The rise of Uber and other ridesharing services shined a light on how the taxicab industry has created artificial barriers to entry into the market. Those barriers to entry were the focus of two court cases heard by the 7th Circuit Court of Appeals on Monday. One case challenged Milwaukee’s repeal of the cap on taxi permits, and the other challenged Chicago’s decision to recognize ridesharing services. In both cases, transportation entrepreneurs teamed up with the Institute for Justice to fight for their right to compete with the formerly-protected cab companies.

During the hearing for the Chicago case, Judge Richard Posner asked Michael Shakman, attorney for Chicago’s taxis, a dozen times whether or not the attorney would favor deregulation of the taxi industry. The city’s attorney at first said, “[The city] can say to Uber ‘you need a chauffeur’s license’ or it can say to all taxis ‘you don’t need a chauffeur’s license.’” When asked once more which option he would prefer the attorney said, “The taxi industry would greatly prefer the latter, to be free of the chauffeur’s license.” When Judge Ponser then encouraged him to get the city to deregulate taxis, Shakman tried to sit down claiming his time was up.

In 2014, Chicago’s taxicab industry challenged a Chicago ordinance which recognized ridesharing services like Uber and allow them to compete with taxicabs. Ridesharing drivers joined with the Institute for Justice to intervene in the lawsuit and defend the ordinance.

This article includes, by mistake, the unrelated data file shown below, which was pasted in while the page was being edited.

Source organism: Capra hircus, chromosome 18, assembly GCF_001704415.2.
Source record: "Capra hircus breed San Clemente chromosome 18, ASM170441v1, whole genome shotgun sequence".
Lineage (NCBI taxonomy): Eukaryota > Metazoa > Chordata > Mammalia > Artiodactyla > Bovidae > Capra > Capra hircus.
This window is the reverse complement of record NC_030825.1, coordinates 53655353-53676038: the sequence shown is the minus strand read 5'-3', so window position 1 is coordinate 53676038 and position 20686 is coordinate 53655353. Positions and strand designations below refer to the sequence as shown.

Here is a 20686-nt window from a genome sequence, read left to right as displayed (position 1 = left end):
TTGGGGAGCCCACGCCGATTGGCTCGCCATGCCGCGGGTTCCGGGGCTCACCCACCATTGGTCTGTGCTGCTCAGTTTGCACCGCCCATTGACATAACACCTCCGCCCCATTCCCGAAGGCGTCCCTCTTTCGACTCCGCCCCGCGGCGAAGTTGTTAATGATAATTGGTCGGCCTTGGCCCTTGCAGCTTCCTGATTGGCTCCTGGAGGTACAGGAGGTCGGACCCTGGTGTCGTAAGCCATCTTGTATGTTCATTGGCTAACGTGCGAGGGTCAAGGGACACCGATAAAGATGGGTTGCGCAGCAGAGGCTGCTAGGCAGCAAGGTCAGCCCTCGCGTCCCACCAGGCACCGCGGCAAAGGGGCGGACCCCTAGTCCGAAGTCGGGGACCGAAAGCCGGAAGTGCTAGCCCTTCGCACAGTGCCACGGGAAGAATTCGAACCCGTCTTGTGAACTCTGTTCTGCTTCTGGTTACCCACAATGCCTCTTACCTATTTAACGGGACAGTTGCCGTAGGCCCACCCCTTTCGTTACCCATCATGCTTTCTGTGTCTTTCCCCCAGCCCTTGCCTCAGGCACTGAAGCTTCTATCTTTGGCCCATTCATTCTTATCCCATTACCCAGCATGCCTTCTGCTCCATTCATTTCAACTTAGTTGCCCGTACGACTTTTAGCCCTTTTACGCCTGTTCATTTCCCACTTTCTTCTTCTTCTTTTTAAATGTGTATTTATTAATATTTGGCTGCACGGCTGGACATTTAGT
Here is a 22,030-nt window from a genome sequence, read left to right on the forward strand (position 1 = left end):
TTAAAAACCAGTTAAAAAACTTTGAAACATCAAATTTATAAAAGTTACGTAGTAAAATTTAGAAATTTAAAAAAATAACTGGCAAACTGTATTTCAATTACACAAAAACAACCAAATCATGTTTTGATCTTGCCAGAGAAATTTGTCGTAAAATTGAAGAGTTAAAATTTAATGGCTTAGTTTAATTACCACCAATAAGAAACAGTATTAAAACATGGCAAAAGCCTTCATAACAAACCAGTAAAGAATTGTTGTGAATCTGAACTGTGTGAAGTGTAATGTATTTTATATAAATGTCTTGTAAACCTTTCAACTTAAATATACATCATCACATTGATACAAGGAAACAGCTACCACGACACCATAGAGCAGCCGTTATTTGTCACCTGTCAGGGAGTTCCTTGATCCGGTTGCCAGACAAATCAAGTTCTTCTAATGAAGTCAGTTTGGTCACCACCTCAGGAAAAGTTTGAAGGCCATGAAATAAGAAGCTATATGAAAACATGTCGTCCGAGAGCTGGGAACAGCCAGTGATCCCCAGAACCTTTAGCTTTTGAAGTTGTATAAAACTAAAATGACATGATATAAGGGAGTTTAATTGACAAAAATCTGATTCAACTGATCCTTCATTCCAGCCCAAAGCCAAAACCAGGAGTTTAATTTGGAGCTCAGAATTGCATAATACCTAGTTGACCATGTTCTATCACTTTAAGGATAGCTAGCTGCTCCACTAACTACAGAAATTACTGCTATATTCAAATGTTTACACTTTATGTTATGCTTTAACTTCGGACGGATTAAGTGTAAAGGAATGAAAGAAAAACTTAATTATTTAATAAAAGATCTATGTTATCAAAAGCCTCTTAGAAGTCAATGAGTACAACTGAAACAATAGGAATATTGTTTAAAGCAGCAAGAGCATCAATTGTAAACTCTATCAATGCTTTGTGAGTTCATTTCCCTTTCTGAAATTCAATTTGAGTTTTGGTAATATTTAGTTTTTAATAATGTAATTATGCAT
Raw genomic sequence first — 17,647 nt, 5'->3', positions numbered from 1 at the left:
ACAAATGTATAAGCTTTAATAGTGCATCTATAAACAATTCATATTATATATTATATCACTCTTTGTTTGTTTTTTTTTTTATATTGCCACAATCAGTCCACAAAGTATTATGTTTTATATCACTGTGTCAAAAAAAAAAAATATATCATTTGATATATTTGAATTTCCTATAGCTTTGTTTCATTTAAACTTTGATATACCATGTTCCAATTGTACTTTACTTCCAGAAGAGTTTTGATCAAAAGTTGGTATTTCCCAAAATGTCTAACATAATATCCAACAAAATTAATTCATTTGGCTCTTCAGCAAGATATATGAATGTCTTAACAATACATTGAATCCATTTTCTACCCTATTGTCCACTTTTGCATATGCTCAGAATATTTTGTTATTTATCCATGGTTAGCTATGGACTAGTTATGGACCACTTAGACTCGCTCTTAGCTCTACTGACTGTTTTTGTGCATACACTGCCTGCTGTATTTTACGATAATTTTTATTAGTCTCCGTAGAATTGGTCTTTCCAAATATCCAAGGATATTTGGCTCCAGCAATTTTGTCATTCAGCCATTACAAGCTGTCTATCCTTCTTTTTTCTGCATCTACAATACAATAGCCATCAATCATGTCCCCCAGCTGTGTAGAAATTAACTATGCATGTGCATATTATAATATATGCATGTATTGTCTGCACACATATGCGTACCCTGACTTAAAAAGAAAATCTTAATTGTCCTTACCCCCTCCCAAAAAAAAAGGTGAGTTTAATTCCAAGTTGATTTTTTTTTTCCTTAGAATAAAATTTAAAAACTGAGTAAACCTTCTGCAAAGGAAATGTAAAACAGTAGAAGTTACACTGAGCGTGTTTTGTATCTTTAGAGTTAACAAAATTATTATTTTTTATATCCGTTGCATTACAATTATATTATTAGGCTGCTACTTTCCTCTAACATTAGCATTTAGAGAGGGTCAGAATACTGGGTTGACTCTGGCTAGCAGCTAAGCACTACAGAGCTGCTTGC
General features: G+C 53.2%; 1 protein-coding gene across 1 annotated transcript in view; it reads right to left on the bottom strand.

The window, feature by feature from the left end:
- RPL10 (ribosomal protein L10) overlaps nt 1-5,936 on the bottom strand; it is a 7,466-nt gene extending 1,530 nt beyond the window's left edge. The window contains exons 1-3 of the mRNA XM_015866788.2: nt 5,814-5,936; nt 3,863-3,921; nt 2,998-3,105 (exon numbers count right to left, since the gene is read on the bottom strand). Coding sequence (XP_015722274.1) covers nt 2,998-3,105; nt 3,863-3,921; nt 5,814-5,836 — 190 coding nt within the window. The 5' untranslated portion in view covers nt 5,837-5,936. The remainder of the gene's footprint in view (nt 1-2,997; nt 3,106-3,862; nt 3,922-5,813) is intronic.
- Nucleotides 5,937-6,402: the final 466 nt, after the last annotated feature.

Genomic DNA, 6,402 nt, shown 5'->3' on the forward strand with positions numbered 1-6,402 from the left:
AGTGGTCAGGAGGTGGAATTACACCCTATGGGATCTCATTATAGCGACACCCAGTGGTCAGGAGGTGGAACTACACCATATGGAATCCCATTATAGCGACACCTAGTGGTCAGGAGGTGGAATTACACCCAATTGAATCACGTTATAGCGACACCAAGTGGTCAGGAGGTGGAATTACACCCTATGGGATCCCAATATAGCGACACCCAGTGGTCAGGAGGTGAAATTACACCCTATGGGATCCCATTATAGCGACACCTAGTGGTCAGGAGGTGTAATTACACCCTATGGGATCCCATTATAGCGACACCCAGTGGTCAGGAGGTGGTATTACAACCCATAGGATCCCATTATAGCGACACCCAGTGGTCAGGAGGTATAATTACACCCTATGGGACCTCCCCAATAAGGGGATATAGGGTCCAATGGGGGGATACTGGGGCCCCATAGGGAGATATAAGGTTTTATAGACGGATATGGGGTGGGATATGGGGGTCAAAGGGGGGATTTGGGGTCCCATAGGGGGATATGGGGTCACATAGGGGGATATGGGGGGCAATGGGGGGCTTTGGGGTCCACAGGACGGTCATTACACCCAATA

Milwaukee was in a similar situation to Chicago. In 2014, prompted by previous successful litigation by the Institute for Justice, Milwaukee abolished its cap on the number of available taxi permits. It also allowed ridesharing companies, like Uber, to compete with taxis for riders. In response, the former taxi cartel sued the city.

Judge Posner compared the situation in Milwaukee to the rise of automobiles a century ago, “When motorized taxis came to New York in 1900 what do you think it did to the horse and buggy taxis?” He continued to criticize the city’s arguments. “It’s really creating a cartel isn’t it?” said Judge Posner. “Ordinarily you can have new entrants into the market to compete with existing suppliers of whatever service is involved.”

Judges for both cases did not say when a decision would be reached.

To listen to the hearing for the Milwaukee case click here:

To listen to the hearing for the Chicago case click here: